The problems posed by waste are multiple and increase the vulnerability of the population, creating real risks caused by their effects on water. Much of humanity has a problem trying to get rid of its waste, however, in the Southern Benin village of Houégbo, waste is seen as gold, thanks to a new centre where waste is turned into fertiliser and cash.
The centre, a 1.3-hectare facility in Toffo, which has been operational since 2017, was built by Swiss foundation for sustainable development ReBin. Every week, six tonnes of organic waste is processed under oxygen-free conditions, turned into 200 cubic metres of a flammable mixture of carbon dioxide and methane, packed and then used to fuel the kitchens of about 100 households. This indirectly reduces the amount of wood used in creating charcoal in a rural region where electricity remains scarce.
“The process is rather simple and works like a human body. You feed the digester with organic waste, animal excrement (such as chicken droppings). For one tonne of waste, you need 1000 liters of water (it’s a 50/50 ratio). In order not to use clean water, we have developed a fish farming activity so we could use the enriched water coming from the ponds. It also provides fresh fish to local people. Biogas is then naturally produced and stocked in big bags before we can distribute it,” ReBin’s founder, Mark Giannelli, told MINING.com.
Besides this, the people of Houégbo also benefit financially from the plant. They receive 250 CFA francs (57 US cents) for every 10 kilogrammes (22 pounds) of waste either in cash or credit—to buy biogas. So far, at least 100 households have signed up to deposit waste at the facility.
“Our trash has become gold. We no longer throw it into the bush. We use it to make money,” Alphonse Ago, who lives next to the centre in Houégbo village said to AFP.
The centre plans to start producing 400 tonnes of organic fertiliser per year. It is also one of the ways Benin is dealing with mounting garbage aside from banning plastic bags and creating awareness on how to avoid indiscriminate garbage disposal.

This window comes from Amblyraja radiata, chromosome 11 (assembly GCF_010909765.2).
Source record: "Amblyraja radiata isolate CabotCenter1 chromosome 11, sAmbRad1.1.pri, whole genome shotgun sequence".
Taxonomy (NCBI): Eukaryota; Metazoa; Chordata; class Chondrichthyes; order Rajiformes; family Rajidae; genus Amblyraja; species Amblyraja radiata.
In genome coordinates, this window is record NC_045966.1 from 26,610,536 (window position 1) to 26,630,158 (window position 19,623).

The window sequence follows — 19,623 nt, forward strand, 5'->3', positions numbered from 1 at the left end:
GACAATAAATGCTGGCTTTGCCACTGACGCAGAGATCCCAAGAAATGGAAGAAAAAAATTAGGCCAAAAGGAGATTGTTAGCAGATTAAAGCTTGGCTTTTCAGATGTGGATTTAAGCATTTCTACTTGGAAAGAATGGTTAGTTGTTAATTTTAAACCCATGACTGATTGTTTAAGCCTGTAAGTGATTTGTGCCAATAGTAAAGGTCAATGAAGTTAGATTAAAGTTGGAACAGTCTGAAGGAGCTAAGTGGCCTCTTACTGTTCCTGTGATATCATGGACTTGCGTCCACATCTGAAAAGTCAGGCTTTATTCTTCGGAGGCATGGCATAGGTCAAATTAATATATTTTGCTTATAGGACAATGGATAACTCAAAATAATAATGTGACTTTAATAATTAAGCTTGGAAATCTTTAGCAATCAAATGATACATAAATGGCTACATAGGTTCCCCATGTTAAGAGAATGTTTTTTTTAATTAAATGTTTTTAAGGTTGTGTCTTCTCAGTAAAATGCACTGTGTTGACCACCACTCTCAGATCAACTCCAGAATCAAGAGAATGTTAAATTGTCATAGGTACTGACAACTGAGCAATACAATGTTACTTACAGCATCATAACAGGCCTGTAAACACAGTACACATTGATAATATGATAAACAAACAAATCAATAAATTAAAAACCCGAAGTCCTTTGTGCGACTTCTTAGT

According to ReBin founder, Mark Giannelli, the presence of waste such as pineapple skin inspired him to set up the centre in the village. Benin is Africa’s fourth-biggest exporter of pineapples. And in Houégbo, which has one of the busiest markets in the region, local sources estimate that more than a tonne of waste is generated every day from that fruit alone.
Houégbo is one of the many African towns that are turning waste into something beneficial. In Ivory Coast, a biomass power generation plant fueled by cocoa production waste is being built with the aim of increasing cocoa revenue as farmers would not only be selling the beans but the pods as well. Ghana and Algeria are contributing to ecological efforts to reduce the plastic menace by building roads and houses for refugees using plastic bottles. Cameroonian non-profit Madiba & Nature is also turning plastic bottles into canoes, and Africa’s first waste-to-energy plant was recently launched in Ethiopia with the aim of processing 1,400 tons of solid waste.
ReBin’s centre launched in June, and since then it has processed more than 20 tonnes of waste, saving about 164 tonnes of wood from being used to make charcoal. “The idea was to replace wood and charcoal that are usually transported on the back of women and children through long distances. Results: deforestation and millions of death each year because of the house fires,” Gianelli said.
For ReBin’s founder, such devastating outcomes can be avoided by fueling daily life with alternative sources of energy. “We have set an example of ‘nothing is lost, everything is transformed.’ There is no waste on this Planet, only misplaced resources!” he said.
Effective waste management systems contribute to the reduction of extreme poverty, clean water and sanitation, reduced inequalities, responsible consumption and production, and sustainable cities and communities, all which are part of the sustainable development goals. The centre has treated more than 20 tonnes of waste since it began operations late last year.